Holy Hormones Journal – Synthetic hormones are bad for your health. Period. Synthetic hormone contraception is a risk to your health. Period. The Mirena IUD has posed many health problems to young women. Will the Skyla IUD do the same?
I am so grateful to my father who passed recently from Alzheimer’s when he shared some sage wisdom with me at a very young age: ‘DO NOT BELIEVE EVERYTHING THAT IS ADVERTISED.” My father was a sales rep for a pharmaceutical packaging plant in New Jersey. I think he knew exactly what he was talking about. My first job at sweet 16 – by the way was working on the plant’s line packaging birth control pills. Life is a hoot.
That being said – what is it with Pharma and their ‘aggressive’ advertising campaigns on innocent adolescent girls, teens and women? Is pharma advertising all a part our society’s sexualized and objectified ‘view on women‘ ?
The Truth About Skyla
Society for Menstrual Cycle Research
re: CyclingJune 4, 2013
Do women using the Mirena hormonal IUD have their period?
Does it suppress the hormone cycle for all women or just some?
How does it work to prevent pregnancy exactly?
It seems these questions can’t be answered even by the assumed experts. We are told the Mirena “partially” suppresses ovulation and that some women will bleed and some won’t bleed at all. Mostly we hear that the impact must be limited to the reproductive organs because the level of synthetic hormone used is so low.
In an article entitled ‘Mirena: The Other Side of the Story’, AAA Ewies, a consultant gynaecologist at a UK NHS hospital wrote, “The argument used that serum concentration of LNG is extremely low and that its influence on ovarian function is limited has been disputed recently by many investigators. Xiao et al. found that Mirena was associated with substantial systemic absorption of the synthetic progesterone and recorded levels equivalent to two synthetic progesterone-containing ‘minipills’ taken daily on a continuous basis. A study documented that 21% of Mirena users experienced progestogenic adverse effects. Wahab and Al-Azzawi reported that Mirena suppresses oestrogen production, inducing a clinical situation similar to a premature menopause in at least 50% of treated women.”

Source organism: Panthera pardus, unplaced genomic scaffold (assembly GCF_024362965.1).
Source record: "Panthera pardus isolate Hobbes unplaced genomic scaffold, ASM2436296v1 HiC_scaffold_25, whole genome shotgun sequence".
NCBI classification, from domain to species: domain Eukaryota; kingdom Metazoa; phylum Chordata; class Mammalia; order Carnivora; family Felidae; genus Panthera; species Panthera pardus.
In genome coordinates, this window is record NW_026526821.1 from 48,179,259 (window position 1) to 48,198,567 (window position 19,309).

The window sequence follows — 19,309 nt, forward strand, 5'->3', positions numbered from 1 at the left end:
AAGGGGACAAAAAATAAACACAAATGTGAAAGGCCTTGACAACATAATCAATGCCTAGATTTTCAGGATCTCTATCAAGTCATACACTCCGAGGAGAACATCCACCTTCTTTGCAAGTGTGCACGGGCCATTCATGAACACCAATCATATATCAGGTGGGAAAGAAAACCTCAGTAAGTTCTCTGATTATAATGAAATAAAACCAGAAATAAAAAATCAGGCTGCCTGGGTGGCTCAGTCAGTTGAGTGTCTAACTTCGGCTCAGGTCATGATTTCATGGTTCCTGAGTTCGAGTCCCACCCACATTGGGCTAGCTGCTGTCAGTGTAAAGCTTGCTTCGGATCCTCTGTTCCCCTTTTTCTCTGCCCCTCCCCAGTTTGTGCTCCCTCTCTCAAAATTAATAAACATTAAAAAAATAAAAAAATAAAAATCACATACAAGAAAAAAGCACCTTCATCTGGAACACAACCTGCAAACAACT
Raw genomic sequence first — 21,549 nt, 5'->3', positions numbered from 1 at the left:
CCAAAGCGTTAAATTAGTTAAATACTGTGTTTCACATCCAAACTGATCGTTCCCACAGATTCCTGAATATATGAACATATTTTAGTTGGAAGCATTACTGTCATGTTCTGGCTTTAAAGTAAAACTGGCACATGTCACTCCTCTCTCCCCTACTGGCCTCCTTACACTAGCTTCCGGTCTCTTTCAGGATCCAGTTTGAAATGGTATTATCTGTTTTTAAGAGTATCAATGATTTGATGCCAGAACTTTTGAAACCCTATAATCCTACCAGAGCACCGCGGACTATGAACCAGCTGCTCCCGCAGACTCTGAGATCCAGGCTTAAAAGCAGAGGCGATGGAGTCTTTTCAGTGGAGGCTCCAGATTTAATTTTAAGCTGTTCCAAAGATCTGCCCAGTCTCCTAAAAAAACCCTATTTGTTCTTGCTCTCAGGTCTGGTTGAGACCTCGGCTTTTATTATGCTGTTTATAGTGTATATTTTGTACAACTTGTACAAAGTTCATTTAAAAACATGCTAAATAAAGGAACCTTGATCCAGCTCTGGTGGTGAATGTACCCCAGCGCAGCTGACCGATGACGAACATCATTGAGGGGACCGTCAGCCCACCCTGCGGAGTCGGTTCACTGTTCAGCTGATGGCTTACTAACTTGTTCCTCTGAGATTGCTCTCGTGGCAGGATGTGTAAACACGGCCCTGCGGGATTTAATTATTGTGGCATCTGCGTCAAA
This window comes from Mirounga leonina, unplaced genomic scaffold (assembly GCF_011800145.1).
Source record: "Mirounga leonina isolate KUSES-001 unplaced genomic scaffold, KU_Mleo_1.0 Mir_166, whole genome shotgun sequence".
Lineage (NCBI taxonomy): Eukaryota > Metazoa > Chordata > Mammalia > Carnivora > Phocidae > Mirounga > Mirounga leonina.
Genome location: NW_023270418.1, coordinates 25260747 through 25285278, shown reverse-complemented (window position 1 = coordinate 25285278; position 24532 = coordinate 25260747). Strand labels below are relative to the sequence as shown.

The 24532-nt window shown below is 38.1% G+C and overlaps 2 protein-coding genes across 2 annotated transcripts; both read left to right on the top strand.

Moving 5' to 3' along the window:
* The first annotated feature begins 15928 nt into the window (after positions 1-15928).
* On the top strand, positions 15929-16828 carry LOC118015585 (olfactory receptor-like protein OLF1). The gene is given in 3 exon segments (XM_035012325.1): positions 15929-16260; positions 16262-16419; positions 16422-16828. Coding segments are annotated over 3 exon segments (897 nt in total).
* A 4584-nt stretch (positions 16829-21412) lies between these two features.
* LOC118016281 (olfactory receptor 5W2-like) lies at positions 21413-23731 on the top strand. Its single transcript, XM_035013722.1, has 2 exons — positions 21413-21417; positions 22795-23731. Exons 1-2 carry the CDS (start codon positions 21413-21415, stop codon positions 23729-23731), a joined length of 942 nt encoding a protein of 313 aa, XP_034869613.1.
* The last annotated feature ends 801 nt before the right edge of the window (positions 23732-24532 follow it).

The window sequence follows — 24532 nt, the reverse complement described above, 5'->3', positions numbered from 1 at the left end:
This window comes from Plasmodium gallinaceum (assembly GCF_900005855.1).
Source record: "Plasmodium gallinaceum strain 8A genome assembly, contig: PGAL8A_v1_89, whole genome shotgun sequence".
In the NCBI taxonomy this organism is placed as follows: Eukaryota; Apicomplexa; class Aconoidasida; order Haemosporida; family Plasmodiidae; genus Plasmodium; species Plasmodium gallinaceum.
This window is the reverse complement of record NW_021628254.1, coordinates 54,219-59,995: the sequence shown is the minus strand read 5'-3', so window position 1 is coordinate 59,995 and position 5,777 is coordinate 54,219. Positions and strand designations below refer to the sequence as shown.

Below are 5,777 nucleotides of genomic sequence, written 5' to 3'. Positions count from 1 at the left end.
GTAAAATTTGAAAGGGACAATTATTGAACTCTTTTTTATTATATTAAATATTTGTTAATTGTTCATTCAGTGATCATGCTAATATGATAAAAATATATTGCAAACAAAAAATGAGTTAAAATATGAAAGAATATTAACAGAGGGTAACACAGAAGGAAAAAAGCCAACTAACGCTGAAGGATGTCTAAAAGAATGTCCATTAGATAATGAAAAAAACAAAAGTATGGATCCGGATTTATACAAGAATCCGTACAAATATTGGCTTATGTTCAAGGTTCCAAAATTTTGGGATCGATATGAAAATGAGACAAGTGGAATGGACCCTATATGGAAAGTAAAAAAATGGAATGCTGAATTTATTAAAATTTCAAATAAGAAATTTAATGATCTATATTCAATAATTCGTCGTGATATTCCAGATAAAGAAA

In an effort to cut through the confusion, Bayer Pharmaceuticals went ahead and released the Skyla hormonal IUD in February of this year. Skyla is smaller than the Mirena, lasts three instead of five years, but contains the same synthetic progesterone and is also 99% effective at preventing pregnancy.
It was interesting timing, considering the American Congress of Obstetricians and Gynecologists (ACOG) almost simultaneously released a recommendation that doctors provide the IUD (it didn’t specify if they meant the hormonal or copper device in the statement) as “first-line contraceptive options for sexually active adolescents”. Teens often struggle with heavier or painful periods and are far more likely to be offered the Skyla, which is said to lighten bleeding, than the Paragard copper IUD, which is thought to increase bleeding. Not to mention the Skyla costs significantly more, has a shorter span of use, and is backed by a Bayer’s marketing department. The Mirena has been advertised heavily since its release in 2001 and the aggressiveness of the campaign – with television commercials proclaiming Mirena would make a woman “look and feel great” – was reprimanded by the FDA.